Wednesday, 15 July 2015

C'est par ici mes chouchous

The new blog is up and going! Right now it still feels like living in a brand new house without furniture, but… baby steps, right? See you there my dear genki people!

Saturday, 27 June 2015

My head exploded (in a good way)

This is what happens when you visit the Tokyo City Flea Market in Oi Keibajo. You go totally nuts. 
I was hunting for cheap vintage jewelry to tear apart for a new project of mine, and man oh man, do they have what I was looking for. Some treasures there and I didn't spend more than 3000 yen (25$).

Beautiful gemstones, pearls, chain maille, and a lot of bling. All of this is going to be dismantled and.. well, you'll see.

Love those golden squares!

That flea market is held every Saturday and Sunday of the year. Oh dear. I'm gone…

Saturday, 20 June 2015

More Tokyo Metro Posters

I'm puzzled, as always :-)) Haven't got a clue. And because I know you like the Tokyo Metro, here are two (not one, two!) bonus posters for you:

Wednesday, 17 June 2015

Bonsai on the Balcony and Man in Fog

I got such a sweet postcard in the mail the other day from David Stafford. Bonsai on Balcony refers to this particular balcony of course :-)) Spot on, David, it looks exactly like you imagined it.

The other side of the card is a story of Monkey Ladies and Kale Rooting Hormone. Kale rooting hormone which, as everyone knows, is an important component of radioactive pasta.
Oh yes, there was a day when I was a Sweet Pea. Then a Sweat Pee. And then just a P. I don't know how David knows all those things but this card got me all wiggy :-)) It must be time for my protein pills...

Wednesday, 10 June 2015

Akiko and Takao's garden

Akiko and Takao's garden is right by the sea, facing Hiroshima bay. You can see the oyster racks floating out there.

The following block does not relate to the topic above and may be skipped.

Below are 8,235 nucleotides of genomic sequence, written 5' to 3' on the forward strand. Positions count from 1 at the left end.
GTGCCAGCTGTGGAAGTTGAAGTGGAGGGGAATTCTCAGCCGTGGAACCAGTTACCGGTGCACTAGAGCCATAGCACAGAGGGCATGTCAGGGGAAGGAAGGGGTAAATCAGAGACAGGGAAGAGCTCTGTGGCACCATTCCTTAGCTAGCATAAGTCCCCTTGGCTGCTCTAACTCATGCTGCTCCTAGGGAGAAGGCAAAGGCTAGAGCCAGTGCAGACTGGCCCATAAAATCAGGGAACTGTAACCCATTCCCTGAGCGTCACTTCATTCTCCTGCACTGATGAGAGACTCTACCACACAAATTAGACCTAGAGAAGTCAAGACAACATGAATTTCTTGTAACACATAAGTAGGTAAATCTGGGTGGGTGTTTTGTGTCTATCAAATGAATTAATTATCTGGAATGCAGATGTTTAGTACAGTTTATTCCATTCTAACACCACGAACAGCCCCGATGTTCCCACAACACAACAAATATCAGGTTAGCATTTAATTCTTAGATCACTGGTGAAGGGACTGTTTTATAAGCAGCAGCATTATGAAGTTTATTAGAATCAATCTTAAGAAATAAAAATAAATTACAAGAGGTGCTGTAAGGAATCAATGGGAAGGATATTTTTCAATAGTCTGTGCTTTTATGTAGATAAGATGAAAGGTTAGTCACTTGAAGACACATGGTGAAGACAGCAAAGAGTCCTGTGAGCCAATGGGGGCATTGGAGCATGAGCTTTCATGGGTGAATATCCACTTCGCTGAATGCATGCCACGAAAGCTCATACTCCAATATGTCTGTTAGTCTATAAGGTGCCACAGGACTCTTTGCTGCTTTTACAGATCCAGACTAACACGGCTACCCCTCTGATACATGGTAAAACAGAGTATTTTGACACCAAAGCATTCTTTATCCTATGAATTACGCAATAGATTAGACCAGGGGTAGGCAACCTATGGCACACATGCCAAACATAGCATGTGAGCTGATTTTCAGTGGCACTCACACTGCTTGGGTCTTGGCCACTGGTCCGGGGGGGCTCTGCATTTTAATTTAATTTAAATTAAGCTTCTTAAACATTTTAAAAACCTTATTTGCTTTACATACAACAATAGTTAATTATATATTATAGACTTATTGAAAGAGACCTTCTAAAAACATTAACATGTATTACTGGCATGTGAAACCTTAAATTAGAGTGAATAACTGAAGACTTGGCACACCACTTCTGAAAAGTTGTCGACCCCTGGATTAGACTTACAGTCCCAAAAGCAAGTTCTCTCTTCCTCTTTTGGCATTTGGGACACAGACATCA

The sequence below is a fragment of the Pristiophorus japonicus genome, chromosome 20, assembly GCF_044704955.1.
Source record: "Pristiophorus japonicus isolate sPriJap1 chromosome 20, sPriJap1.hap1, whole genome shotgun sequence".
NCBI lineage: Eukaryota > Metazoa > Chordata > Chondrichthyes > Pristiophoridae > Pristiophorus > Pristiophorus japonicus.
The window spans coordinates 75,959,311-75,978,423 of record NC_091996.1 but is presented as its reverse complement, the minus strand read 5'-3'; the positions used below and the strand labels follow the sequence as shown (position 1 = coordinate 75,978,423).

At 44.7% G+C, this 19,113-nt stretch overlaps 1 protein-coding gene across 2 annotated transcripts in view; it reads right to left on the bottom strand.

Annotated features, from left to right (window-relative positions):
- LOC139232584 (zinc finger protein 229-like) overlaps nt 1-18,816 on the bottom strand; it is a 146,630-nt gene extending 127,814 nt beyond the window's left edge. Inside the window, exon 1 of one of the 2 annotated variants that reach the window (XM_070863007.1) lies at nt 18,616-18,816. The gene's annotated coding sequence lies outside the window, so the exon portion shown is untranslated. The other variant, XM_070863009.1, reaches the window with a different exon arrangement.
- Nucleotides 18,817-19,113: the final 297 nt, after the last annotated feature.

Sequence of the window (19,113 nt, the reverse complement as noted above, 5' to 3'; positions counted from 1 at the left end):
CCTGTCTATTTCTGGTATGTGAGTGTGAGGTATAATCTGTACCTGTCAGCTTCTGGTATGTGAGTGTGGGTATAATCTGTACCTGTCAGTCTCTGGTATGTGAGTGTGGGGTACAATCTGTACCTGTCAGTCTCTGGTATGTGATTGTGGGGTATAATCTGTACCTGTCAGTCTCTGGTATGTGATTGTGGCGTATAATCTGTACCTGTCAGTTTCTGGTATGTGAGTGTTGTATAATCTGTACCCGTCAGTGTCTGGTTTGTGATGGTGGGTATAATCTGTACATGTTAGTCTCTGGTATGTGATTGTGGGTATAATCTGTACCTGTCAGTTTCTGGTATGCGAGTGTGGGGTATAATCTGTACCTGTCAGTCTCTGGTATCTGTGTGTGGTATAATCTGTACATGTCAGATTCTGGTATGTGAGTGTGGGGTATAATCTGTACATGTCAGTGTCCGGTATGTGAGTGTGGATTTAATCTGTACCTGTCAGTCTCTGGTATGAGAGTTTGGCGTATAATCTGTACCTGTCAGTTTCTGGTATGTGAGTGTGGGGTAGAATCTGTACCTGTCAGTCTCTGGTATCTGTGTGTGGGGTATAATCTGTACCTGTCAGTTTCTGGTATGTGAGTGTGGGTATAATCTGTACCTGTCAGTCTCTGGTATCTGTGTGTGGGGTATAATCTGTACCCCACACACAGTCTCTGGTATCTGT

It's a beautiful garden. I got a bit excited wanting to take cuttings from the various trees to grow them back in Wakoshi when I remembered that I only have a 3m2 balcony, already packed with 25 bonsai and bonsai wannabes.

I did take some cuttings after all :-)) (Gingko, blueberry, rosemary, maple, firethorn, and a couple of unidentified species) and they seem to have survived the Shinkansen trip back home. So far…

Thursday, 4 June 2015

Akasegawa Genpei at Hiroshima MOCA

If the Akasegawa Genpei show is coming to your town I highly recommend a visit. Akasegawa (1937-2014) was a multifaceted and multitalented figure who was active as an avant-garde artist, manga creator, illustrator, writer, and a photographer.

Akasegawa got his start as an avant-garde artist when he helped form the Neo-Dadaism Organisers with Shinohara Ushio, Yoshimura Masunobu and Arakawa Shusaku in 1960. Then, after becoming active in the Hi-Red Center (as one of the three founders) he came to be one of the most prominent representatives of Anti-art.

The Hi-Red Center was closely connected to the Fluxus movement (then in its heyday) with its output dominated by stunts and happenings. An exhibition at MoMA a couple of years ago documented the activity of the Hi-Red Center in relation to Fluxus. If you want to read more about this interesting period in Japan here is a very good article:

The queen of happenings at the time was of course Yoko Ono, who collaborated with the Hi-Red Center for several projects. Here she is being measured out to get her own tailor made life size shelter (no, not the one above. Below, below!) :-))

Akasegawa's Model 1000 Yen Note series produced around the same time was deemed to be a violation of the Act on the Control of Imitation of Currencies and Securities, and led to a long court battle in 1965. This made Akasegawa's name widely known outside of the art world.

Maria of Waterdrops (1966). A mesmerising piece that shows the extent of his talent.

In 1968, after his appeal in the case had ended, Akasegawa moved into manga and illustration, and following the success of Sakura gaho (Sakura Illustrated) became a standard-bearer of parody manga.

So much poetry…

Later in his career Akasegawa moved on to photography, exploring streets in search of strange objects, constructions, found material etc. The cemented tofu wrap above is one of my favourites in that series (reminds me of Trash Sunday, oh dear…). This was only the start of Akasegawa's photographic work and there would be a lot more to say about his legacy, but I will let you do the research if you are curious :-))